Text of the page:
Southwest Airlines CEO Gary Kelly said last month that weak demand for flights would make it easier to add the Airbus A220 should the carrier opt to diversify from its all Boeing 737 fleet.
The smaller city pairs that the A220 has served – such as Geneva-London with Lufthansa's Swiss arm and New York-Boston with Delta Air Lines - have seen traffic dwindle, but given time such routes should revive and A220 demand recover, said Sandy Morris, an analyst at Jefferies International.
Mix and match
Airlines may also be keen to have a smaller plane in their fleets that they can draft in to replace larger single-aisle models such as the Airbus A320 and A321 as demand fluctuates with continuing outbreaks of the virus, Morris said.
Airbus pitched the A220 as complementing its existing narrow-body family when it bought the model from Bombardier, and Da Costa said that 70% of large airline customers for the A220 also have the A320-series in their lineup.
Still, the company has put plans to boost production on hold given current volatility, he said, and will limit A220 output to three a month at the main Mirabel site in Canada and one in Mobile, Alabama.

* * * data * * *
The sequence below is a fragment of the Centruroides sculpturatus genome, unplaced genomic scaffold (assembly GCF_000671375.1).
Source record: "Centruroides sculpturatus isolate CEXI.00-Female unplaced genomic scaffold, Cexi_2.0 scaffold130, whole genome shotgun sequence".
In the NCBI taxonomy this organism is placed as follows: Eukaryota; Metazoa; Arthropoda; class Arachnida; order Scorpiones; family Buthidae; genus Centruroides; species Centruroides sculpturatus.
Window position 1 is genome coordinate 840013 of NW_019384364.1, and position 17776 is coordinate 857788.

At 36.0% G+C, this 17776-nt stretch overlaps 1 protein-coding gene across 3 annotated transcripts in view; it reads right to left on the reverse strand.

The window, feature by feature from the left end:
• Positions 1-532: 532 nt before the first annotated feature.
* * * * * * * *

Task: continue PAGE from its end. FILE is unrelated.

Increases had been planned as part of moves to lift output at the plants to 10 and four a month respectively by the middle of the decade.
On a possible stretch version of the A220-300 seating 160 people or more, in which airlines including Air France-KLM have expressed an interest, Da Costa said the focus is on the current line-up, though the model has “oodles” of development potential.
Qantas a potential customer
Qantas CEO Alan Joyce has previously noted the A220 could be a replacement for the Boeing 717s and Fokker 100s of its QantasLink regional arm.
"To me it looks like a very good aircraft,” Joyce told media in October 2019 during a promotional A220 flight over Sydney held by Airbus.
"I think the passengers would love it. It feels very quiet, that’s one thing you do notice. Even the toilets are big!"